Had I not made a move, I would have missed not understanding the countryside, which is made up of corn fields, scarred with the silvery streaks of frozen streams, and intermittent villages of blue-and-red-roofed houses, most of which look abandoned, but for the occasional spire of smoke. There are so few trees, I have no idea where the wood to burn comes from.
I say not understanding the countryside, because I have no idea how farming communities survive during the winter, when the ground and water are surely frozen, if not covered in snow. Occasionally, I would see a farmer in the middle of a field, a solitary spot with what appeared like kilometres all around, and wonder at his life and work.
Occasionally, a splash of colour jumps out, in the form of mounds that are covered in what look like brightly-coloured wreaths. I wanted to capture one, and had my phone poised in anticipation, but the train moves so quickly, my victory photos ended up being more of the same, endless brown fields.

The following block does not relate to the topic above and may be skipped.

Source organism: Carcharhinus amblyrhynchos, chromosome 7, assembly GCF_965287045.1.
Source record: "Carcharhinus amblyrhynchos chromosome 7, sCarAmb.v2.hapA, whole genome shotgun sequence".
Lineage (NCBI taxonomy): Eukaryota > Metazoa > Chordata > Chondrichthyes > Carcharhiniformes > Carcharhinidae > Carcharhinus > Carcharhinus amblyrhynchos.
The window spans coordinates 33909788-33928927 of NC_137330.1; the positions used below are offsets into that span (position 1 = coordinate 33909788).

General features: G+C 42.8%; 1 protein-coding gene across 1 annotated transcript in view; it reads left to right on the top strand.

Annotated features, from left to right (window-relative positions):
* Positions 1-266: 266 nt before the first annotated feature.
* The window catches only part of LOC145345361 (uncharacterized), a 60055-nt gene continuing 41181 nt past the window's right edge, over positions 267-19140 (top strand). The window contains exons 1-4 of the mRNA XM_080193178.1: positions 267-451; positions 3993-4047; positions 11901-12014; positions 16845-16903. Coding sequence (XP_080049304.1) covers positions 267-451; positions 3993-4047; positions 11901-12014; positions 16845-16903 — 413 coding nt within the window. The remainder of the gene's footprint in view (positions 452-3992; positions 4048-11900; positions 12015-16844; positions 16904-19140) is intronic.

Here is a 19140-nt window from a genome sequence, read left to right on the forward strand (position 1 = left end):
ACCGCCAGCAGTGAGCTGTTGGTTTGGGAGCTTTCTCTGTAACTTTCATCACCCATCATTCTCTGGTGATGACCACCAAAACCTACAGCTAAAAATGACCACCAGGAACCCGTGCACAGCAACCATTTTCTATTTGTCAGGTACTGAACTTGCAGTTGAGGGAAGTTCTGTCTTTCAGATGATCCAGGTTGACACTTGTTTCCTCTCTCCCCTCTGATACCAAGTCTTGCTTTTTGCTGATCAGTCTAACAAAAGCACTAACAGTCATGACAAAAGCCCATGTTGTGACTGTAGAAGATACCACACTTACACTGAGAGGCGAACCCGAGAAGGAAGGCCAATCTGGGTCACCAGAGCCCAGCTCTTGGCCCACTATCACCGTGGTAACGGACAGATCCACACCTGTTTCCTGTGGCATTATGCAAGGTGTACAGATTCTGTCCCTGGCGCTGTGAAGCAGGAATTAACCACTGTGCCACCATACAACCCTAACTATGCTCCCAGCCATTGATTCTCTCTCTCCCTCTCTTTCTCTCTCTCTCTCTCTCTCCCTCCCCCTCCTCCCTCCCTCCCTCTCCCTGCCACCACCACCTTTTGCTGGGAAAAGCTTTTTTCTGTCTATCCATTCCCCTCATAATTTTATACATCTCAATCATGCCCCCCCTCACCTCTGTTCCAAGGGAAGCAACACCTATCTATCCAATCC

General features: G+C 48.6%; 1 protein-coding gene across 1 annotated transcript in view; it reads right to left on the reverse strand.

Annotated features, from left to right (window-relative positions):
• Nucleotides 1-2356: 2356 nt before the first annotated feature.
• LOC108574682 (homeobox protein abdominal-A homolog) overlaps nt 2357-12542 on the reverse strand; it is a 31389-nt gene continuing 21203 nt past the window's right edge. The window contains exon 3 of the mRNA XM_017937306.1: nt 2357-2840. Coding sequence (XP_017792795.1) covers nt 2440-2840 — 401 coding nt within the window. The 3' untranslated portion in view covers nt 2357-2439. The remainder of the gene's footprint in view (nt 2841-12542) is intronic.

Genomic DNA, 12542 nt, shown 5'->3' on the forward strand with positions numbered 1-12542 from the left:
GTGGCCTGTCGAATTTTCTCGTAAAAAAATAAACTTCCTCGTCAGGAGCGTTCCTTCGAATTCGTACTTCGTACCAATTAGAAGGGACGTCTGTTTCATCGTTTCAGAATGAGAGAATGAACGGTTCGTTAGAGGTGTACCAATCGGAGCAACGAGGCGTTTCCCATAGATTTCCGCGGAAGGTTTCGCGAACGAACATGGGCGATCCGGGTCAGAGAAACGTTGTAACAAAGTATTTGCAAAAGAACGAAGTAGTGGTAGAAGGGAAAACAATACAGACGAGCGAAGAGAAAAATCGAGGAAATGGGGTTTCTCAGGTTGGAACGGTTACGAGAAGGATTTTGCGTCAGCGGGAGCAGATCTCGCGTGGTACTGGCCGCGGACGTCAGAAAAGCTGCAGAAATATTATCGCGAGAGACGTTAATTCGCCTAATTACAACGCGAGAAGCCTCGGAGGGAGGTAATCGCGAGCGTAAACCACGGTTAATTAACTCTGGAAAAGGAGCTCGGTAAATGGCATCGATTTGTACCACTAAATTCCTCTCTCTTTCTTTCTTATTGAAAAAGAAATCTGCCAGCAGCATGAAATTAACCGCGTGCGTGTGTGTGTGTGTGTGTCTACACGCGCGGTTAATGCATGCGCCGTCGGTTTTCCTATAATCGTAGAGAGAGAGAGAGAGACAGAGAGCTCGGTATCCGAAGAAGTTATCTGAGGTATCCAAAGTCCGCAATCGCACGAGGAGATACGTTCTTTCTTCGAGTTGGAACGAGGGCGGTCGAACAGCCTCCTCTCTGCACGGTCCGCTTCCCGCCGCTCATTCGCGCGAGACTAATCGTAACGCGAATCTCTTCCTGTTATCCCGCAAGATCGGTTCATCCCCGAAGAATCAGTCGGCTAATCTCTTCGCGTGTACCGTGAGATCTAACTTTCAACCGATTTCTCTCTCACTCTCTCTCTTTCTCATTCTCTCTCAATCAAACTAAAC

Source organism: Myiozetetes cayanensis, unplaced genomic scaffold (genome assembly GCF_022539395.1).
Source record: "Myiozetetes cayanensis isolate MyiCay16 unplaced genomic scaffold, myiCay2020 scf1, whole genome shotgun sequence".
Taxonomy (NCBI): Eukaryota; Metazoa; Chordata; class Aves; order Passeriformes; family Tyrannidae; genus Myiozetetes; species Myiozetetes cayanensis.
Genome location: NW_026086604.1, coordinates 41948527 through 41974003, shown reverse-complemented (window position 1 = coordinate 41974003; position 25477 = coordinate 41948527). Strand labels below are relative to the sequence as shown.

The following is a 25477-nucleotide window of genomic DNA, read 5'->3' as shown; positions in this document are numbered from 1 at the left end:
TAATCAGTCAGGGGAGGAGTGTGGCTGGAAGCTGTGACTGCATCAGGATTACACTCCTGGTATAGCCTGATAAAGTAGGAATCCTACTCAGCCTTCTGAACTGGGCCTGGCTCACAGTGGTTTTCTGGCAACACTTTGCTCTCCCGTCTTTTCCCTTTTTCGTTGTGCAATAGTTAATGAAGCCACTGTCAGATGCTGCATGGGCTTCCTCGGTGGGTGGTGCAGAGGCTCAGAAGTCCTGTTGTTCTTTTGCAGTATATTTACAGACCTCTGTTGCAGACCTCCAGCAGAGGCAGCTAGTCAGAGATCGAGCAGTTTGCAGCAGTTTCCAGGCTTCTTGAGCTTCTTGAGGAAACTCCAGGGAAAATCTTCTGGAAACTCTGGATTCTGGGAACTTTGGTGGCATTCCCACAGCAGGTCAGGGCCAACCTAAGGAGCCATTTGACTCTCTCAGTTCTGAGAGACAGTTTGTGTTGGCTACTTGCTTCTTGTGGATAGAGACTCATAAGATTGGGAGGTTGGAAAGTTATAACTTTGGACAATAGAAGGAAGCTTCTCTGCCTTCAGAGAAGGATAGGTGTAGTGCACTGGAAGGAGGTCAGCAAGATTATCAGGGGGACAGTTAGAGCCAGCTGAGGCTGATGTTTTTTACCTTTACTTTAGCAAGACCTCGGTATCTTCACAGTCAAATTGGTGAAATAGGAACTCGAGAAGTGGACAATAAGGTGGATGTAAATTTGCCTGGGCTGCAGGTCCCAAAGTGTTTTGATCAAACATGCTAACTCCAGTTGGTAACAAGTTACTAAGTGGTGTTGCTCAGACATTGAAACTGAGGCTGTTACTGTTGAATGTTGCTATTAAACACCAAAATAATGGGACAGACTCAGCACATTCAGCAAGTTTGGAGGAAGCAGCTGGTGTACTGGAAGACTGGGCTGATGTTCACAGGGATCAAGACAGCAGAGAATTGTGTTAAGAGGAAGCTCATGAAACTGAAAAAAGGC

Our arrival in Harbin was heralded by an even more cavernous, spotless train station, which hides its taxis deep underground. Don’t ask me about the queue we joined to pick up our return tickets. I’m still too traumatised.
Our first stop was to Gogol Bookstore, named, presumably, after Russian playwright and novelist Nikolai Gogol, and known as one of the most-beautiful bookstores in China. It was beautiful, to be sure, but will be remembered for the appearance of one of my favourite paintings, Fragonard’s ‘The Reader’, and the sheer number of people actually reading. They were sitting at tables, curled up in armchairs and leaning against walls…all with books in hand.